Thus judgment requires — and this is what he is saying at A 133 — “a peculiar talent which can be practiced only, and cannot be taught. It is the specific quality of so-called mother-wit; and its lack no school can make good.” ... You cannot have an algorithm for everything, you cannot have a rule for everything. There is a notion of ‘mother-wit’ involved. Practice, training, discrimination.
An LLM, however, is purported to be “an algorithm for everything” that doesn’t fall into infinite regress, just an endless process of training that continues to add more parameters. It can compile the rules for applying the rules for applying the rules ad infinitum, until the world runs out of energy.
But why would we want that, or even want to believe that? It seems to hinge on whether you agree with this sentence of Grietzer’s: “In recent years, the field of machine learning has produced exciting mathematical and empirical clues about the patterns that make up human lifeworlds, the mechanics of imaginative grasping, and the resonance between the two.” Exciting! I personally don’t find rendering the world as data to be “exciting,” and tend to see the extraction of patterns from surveillance of human behavior as a mode of domination, a way of turning people’s “imaginative grasping” against them, or a way of imposing normativity.
As I read Grietzer, he seems to arguing that machine learning, like poetry, establishes that there is “real grounding” for the rules holding together our concepts; they “model the causal-material structure of a lifeworld” and make it accessible as “a vibe.” This access to the schematism that is otherwise black-boxed allows us to believe in the integrity of our lifeworlds:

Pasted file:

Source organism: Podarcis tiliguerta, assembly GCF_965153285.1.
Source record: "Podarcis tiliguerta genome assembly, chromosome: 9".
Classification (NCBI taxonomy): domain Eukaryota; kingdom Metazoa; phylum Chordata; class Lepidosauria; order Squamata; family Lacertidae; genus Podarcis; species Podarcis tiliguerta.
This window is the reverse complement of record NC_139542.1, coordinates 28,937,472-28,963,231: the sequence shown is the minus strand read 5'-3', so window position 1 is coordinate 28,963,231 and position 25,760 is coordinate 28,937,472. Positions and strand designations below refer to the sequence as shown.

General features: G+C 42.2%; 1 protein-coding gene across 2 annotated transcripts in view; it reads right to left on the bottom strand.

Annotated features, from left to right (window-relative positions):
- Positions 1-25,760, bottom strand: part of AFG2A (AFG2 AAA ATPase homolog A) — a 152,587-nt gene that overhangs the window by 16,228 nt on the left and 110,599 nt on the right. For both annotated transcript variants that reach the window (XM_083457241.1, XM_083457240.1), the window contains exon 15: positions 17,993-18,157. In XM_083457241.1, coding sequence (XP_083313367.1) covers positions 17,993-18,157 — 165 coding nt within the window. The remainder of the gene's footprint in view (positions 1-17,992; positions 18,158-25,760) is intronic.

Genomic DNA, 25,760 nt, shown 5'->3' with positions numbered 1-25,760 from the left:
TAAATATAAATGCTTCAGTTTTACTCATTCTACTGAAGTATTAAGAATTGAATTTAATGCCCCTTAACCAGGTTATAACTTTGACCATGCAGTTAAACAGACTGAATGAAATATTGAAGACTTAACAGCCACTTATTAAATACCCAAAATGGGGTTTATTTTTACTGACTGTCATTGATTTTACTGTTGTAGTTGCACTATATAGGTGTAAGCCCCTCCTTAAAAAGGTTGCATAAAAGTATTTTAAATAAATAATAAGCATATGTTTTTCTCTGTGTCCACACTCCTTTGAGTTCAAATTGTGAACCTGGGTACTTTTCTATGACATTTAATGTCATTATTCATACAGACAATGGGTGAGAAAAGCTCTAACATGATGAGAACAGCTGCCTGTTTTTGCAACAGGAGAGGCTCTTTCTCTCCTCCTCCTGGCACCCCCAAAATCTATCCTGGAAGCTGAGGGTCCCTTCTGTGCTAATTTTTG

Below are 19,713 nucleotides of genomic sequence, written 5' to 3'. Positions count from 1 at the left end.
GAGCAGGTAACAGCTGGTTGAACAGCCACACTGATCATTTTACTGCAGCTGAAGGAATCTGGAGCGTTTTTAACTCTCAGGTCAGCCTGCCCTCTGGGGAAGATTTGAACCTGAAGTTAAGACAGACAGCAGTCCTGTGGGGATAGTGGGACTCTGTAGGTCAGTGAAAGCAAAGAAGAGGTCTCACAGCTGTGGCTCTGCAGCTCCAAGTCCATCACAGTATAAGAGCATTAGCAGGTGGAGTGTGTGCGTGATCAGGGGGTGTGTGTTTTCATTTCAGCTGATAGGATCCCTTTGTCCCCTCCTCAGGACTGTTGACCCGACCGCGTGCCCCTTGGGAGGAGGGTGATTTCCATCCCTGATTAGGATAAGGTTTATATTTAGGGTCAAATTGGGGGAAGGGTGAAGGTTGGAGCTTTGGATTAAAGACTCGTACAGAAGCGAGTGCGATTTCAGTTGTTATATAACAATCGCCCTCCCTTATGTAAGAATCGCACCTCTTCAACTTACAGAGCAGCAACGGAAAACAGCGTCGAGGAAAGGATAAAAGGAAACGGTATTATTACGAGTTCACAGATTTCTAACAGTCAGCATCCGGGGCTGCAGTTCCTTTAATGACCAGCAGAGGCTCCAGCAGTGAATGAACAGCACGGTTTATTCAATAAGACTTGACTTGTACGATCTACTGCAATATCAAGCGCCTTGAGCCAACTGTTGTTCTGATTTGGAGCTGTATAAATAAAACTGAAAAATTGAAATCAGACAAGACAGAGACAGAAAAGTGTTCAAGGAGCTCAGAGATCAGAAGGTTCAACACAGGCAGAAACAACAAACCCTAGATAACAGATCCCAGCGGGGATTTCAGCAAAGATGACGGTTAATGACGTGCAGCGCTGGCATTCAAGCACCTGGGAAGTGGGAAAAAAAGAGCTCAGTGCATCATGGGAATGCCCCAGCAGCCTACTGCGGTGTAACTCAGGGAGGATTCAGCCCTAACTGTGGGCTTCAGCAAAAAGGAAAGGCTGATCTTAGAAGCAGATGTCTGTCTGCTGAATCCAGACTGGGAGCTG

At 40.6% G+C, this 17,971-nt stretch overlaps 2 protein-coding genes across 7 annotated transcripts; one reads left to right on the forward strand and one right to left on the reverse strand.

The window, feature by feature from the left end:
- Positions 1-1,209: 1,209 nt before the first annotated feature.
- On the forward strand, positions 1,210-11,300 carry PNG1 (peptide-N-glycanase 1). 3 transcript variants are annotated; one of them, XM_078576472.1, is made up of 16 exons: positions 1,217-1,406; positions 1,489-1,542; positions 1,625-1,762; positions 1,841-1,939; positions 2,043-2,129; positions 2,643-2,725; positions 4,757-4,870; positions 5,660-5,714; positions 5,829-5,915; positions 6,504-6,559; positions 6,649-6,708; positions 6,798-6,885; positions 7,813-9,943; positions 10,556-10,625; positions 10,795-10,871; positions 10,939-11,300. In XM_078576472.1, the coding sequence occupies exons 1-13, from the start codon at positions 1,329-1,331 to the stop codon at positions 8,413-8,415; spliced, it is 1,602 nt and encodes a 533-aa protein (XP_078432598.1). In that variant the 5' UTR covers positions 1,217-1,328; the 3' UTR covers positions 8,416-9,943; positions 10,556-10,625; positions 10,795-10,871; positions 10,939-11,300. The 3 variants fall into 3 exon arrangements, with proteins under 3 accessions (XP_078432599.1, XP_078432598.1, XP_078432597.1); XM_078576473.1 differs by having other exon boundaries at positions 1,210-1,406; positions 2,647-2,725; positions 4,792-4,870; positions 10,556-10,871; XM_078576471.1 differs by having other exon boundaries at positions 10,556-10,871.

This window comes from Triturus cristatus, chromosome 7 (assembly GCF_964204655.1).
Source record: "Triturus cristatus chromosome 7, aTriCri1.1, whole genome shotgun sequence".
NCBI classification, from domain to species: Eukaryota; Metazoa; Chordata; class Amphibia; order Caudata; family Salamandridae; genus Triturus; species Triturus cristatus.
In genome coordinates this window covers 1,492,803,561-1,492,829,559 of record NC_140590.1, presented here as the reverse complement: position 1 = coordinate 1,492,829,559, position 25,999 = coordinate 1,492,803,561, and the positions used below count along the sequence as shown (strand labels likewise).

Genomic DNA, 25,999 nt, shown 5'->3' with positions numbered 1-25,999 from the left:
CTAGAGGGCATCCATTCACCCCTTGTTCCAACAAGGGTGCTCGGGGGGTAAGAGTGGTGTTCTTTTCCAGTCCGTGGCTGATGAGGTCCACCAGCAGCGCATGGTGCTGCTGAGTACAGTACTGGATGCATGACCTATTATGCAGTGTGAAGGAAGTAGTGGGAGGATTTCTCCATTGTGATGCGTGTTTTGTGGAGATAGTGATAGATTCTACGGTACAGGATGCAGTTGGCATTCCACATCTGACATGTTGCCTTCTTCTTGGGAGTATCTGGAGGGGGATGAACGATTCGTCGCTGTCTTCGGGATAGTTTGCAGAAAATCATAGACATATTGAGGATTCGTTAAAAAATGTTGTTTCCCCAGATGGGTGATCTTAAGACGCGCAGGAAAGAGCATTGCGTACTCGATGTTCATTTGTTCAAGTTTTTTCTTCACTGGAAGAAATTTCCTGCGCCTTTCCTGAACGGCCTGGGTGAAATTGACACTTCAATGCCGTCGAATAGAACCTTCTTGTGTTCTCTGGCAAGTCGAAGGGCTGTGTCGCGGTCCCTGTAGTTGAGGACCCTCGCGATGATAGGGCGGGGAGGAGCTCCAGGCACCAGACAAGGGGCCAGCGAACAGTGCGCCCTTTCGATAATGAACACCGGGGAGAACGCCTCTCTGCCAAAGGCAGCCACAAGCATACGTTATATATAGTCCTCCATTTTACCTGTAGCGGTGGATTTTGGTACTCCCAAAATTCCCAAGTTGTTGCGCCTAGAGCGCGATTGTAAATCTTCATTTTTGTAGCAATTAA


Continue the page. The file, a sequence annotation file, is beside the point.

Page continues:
Perception, Kant says, is imaginative reproduction: to perceive is to rebuild a sequence of sensory inputs through a generative recipe, and so to grasp their unity and structure. A vibe is something like the language of these recipes. Vibe happens when your recipes for a world’s myriad objects or phenomena share computational resources and techniques.
Vibes, from this perspective, are not really structures of feeling but statistical constructs, which again is apparently supposed to be “exciting” for reasons I don’t understand. Grietzer concedes that this is “a tricky juncture” in his argument that “poetic thought must be a mathematical or computational relation between mind and world.” Why must that be so? Because we have the technology to prove it? Grietzer wants to claim that poetry is “empirical” in the sense of exceeding the arguments humans have about what it is, as though this would make poetry more real or something.
“To do right by poetic thought, we need to weave a language for sacred mystery from manifest and scientific threads,” Grietzer writes. “Can we do this through something like a minimal poetic gloss on basically technical ideas?” Behind this plea (which seems like a cryptic way of arguing for accepting LLMs as capturing the essence of poetry) is the claim that “the gaps and guesswork in our relationship to poetry threatens to cut us off from poetry.” I just don’t understand why the opposite isn’t more the case: that efforts to rationalize language use with machines that we can’t understand will further alienate us from poetic practice and make the strictly instrumental use of language the horizon of our thought.